He added, “You want to have breakthroughs on privacy and principles. And they want those same engineers to be thinking about both types of innovation. And when you think about it, it’s so fascinating that it’s the same technology. Because blockchain technology, when you think of like let’s say, a cryptocurrency, I think people have kind of forgotten that the term cryptocurrency is based on cryptography, right? That’s the crypto market. And cryptography is is very much about creating trust with forms of encryption that can then allow you to create integrity through a process. ”

This means that the lab has to figure out the right uses of blockchain, cryptography, transparency, and privacy when it is using technologies to aid with human rights, Dotan said.

“There are two sides of the same coin here with cryptography on one side, which you can use to create trust with these public networks. And on the other side of the coin, you have encryption, which can be used to help secure privacy of those very same transactions. And so that’s very much what we work on. We are using the fundamentals of cryptography to achieve both aims.”

As an example, you can avoid a possibly corrupt central bank in a particular country that doesn’t respect human rights by using the blockchain in peer-to-peer transactions that don’t have to use the central bank. But the identity of the individual doesn’t have to become public, as that can remain encrypted, Dotan said.

“Going back to journalists, there may be many circumstances in which it is unsafe for them to reveal all the information about their location, and where they took the photo and whatnot,” Dotan said. “And so we gave them the choice to flip that on, at a time of their choosing. And then at the same time, like with human rights activists, they can be in very dangerous situations. And so cryptography is a way of helping protect those individuals. But at the same time, even if they choose to take those protections, they can still retain the integrity of their work. And what’s new here is that you have both of those opportunities. They’re actually not conflicting with each other. They’re self-reinforcing.”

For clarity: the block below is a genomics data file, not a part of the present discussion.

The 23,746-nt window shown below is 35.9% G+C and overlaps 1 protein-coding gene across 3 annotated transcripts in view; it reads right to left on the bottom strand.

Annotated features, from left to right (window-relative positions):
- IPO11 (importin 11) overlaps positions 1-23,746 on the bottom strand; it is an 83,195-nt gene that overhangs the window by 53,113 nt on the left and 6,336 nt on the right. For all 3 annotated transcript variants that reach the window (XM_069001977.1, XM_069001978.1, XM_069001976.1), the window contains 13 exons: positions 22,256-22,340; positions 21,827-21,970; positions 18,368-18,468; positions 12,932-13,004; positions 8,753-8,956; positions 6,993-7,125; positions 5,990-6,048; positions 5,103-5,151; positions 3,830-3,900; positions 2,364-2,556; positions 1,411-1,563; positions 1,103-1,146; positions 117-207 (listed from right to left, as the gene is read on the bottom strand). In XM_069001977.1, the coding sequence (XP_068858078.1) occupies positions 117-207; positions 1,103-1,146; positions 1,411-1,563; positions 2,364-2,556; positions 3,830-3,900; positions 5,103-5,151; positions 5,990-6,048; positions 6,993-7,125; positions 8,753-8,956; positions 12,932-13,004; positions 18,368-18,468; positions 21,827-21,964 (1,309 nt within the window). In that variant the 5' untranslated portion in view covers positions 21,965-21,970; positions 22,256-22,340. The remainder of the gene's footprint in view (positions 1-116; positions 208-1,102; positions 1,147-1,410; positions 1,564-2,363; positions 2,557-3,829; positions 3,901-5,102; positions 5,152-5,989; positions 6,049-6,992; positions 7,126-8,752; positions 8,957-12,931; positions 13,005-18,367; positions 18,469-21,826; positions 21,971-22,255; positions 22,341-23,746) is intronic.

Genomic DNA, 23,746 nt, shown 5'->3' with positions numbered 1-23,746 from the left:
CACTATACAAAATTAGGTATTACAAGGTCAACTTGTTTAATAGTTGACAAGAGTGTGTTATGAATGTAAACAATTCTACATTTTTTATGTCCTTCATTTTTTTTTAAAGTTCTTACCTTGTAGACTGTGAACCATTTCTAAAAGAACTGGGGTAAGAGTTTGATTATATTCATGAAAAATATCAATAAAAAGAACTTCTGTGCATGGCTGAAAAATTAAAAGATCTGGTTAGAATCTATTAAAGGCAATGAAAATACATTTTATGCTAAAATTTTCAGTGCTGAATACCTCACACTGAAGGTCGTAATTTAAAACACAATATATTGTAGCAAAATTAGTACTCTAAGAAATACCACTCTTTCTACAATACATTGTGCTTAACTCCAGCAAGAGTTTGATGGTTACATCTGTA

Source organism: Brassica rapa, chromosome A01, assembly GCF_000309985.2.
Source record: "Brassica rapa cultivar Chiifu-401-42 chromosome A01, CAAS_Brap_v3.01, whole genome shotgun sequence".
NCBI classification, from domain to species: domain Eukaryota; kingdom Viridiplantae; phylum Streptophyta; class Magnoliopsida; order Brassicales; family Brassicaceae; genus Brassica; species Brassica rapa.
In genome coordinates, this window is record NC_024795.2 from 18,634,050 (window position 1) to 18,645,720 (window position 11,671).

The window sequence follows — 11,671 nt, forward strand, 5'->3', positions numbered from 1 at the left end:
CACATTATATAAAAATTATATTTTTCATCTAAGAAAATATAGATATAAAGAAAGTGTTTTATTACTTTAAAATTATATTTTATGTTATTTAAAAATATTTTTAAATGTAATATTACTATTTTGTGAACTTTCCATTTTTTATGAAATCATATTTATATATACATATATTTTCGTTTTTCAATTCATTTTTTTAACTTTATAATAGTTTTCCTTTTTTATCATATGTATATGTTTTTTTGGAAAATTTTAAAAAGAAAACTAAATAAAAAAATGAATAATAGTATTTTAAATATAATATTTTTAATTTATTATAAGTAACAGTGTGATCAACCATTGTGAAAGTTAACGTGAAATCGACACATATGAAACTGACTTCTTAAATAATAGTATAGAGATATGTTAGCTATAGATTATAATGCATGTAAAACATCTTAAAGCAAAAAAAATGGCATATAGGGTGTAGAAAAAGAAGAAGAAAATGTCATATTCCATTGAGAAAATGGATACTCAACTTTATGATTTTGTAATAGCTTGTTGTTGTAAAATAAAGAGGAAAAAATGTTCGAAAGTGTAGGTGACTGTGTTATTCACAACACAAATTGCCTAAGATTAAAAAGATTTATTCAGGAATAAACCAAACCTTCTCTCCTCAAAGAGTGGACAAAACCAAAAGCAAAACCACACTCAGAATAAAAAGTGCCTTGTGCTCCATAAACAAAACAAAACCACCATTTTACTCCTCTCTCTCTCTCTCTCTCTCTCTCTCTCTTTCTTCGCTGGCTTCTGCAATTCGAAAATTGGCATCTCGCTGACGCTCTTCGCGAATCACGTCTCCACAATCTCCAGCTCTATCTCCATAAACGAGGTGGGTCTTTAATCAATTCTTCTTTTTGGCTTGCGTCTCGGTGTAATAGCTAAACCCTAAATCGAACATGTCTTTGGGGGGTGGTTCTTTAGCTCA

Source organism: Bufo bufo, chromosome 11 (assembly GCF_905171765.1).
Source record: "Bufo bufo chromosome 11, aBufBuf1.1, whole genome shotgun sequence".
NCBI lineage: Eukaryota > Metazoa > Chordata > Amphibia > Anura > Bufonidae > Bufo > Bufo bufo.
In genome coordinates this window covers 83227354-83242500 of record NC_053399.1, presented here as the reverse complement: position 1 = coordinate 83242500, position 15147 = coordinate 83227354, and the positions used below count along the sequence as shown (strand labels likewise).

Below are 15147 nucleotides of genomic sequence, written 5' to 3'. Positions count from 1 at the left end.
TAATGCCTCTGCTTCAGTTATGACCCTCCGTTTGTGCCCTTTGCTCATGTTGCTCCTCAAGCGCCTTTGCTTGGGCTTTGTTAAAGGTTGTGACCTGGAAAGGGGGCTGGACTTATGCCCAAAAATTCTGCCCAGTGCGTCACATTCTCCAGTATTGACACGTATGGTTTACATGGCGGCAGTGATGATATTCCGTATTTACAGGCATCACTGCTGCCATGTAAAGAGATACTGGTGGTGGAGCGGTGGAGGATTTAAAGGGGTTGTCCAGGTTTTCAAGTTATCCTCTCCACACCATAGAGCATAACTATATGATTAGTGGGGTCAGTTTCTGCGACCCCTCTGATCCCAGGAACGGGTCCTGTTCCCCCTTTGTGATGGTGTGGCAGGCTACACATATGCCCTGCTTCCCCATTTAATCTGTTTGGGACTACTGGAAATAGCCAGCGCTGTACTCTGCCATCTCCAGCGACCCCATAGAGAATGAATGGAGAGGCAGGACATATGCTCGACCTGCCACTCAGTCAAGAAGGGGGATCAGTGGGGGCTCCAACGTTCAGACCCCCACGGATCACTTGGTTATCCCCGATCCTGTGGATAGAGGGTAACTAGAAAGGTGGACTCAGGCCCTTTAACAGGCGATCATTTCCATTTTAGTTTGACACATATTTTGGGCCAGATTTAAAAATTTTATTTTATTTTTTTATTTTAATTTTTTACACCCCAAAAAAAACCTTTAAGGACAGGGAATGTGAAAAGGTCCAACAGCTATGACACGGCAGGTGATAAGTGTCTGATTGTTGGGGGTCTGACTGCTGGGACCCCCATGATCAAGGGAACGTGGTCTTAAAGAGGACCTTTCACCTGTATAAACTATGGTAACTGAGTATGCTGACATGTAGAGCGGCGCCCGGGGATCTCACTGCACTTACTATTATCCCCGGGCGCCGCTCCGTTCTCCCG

The alignment of decentralization and human rights

Above: Blockchain can decentralize things like money.

Image Credit: Jason Reed/Getty Images

There’s another point Dotan wants people to understand about the importance of decentralization and its connection to human rights.

“We maintain the flexibility to allow people to use what part of the stack that they want,” Dotan said. “We’re not committed to one solution. And secondly, which I think is really important, we see that this initiative is very much part of Web3. Stanford had a founding role in creating the internet as we know it, and in the late 1960s, it presented some of the first prototypes of what would become the ARPANET, and then onwards to what eventually in the 1990s became the World Wide Web. What’s interesting about it is that at its origins, the researchers and the professors that were working on this technology, and I should mention, by the way, both at Stanford and at USC, they both each have their own important contributions to the early web. They saw that this network needed to be decentralized. So there wasn’t like a single governing body that was clearing all the standards and mandating protocols. Instead, there was consensus that was slowly built by a variety of different universities first, and then it expanded outwards from there. And the internet of today would be almost unrecognizable to those individuals.”

He said a large swatch of information now goes through the networks of big companies such as Amazon, Google, and Facebook.

“What’s important here is that we’re returning to the first principles of how the internet was actually architected,” Dotan said. “We’re creating a new center of study around understanding both how that can be done technically, but then also to explore the ethics and the governance to make sure that now when the Web3 gets created, then we don’t revert back to some new form of centralization. So that this can persist. We can make really important choices and create new ways of thinking that are the basis of the next generation of computer science and electrical engineering.”